The Mississippi Supreme Court recently addressed competing “other insurance” clauses in liability policies. Continental Cas. Co. v. Allstate Prop. & Cas. Ins. Co., 2017 WL 3641284, (Miss. Aug. 24, 2017). An auto policy’s “other insurance” clause stated: “If more than one policy applies on a primary basis to an accident involving your insured auto, we will bear our proportionate share with other collectible liability insurance.” A vessel policy’s “other insurance” clause stated that “[i]f there is any other available insurance that would apply in the absence of this policy, this insurance shall apply as excess over the other insurance....”
The injured party’s claim settled with each insurer contributing equal amounts. The vessel insurer sued the auto insurer seeking a declaratory judgment that its policy is excess to the auto policy and had no obligation until exhaustion of the auto policy and to recover defense costs incurred after tendering the claim to the auto insurer. The auto insurer argued the competing policies should apply pro rata based on limits on which basis it had overpaid. The trial court awarded summary judgment to the auto insurer. The vessel insurer appealed.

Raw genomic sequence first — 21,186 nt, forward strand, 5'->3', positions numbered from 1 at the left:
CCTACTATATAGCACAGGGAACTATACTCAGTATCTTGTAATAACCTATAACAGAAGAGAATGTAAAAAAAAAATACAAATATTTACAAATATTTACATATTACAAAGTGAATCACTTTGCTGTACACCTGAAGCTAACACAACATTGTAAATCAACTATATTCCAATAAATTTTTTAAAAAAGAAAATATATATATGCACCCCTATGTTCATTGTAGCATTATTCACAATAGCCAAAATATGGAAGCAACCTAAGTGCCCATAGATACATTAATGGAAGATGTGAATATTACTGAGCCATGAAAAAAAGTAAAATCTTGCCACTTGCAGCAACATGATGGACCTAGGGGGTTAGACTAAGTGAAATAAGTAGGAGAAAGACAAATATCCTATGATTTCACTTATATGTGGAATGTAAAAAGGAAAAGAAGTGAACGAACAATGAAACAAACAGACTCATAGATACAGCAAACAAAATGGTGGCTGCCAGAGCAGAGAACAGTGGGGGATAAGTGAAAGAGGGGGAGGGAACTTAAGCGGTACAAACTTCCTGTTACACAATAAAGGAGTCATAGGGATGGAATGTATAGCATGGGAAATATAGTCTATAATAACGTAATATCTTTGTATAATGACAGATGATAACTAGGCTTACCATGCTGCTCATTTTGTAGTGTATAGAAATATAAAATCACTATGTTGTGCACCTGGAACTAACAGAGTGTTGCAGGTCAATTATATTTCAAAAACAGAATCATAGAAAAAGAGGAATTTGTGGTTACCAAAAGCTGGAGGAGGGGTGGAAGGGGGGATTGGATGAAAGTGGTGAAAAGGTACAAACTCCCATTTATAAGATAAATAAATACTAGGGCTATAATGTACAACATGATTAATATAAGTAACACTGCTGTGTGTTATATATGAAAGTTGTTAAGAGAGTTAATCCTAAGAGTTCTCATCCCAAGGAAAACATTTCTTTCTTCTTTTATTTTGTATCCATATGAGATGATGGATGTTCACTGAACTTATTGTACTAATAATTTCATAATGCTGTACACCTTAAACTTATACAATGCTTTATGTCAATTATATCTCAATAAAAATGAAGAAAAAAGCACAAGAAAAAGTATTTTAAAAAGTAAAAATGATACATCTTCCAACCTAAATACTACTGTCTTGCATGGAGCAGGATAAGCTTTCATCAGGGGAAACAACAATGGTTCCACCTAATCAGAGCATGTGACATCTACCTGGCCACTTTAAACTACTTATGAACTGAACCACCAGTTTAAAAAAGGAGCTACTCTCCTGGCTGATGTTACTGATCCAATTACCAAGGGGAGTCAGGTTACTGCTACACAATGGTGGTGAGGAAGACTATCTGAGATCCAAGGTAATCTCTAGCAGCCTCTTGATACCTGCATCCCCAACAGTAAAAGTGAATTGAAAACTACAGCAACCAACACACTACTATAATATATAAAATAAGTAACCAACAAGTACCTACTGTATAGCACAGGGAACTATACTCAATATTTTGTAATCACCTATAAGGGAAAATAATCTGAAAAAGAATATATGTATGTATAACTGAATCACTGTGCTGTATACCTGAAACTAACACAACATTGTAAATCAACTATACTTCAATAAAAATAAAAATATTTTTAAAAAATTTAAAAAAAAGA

The auto insurer argued (1) the terms of the vessel liability insurance policy are ambiguous; (2) the “other insurance” clauses in the competing policies are in conflict and therefore require a pro rata apportionment; and (3) the policies did not insure the same property for the same risk. The Mississippi Supreme Court found the vessel liability policy not ambiguous and that the “other insurance” clauses do not conflict because one is an excess clause and the other is a pro rata clause.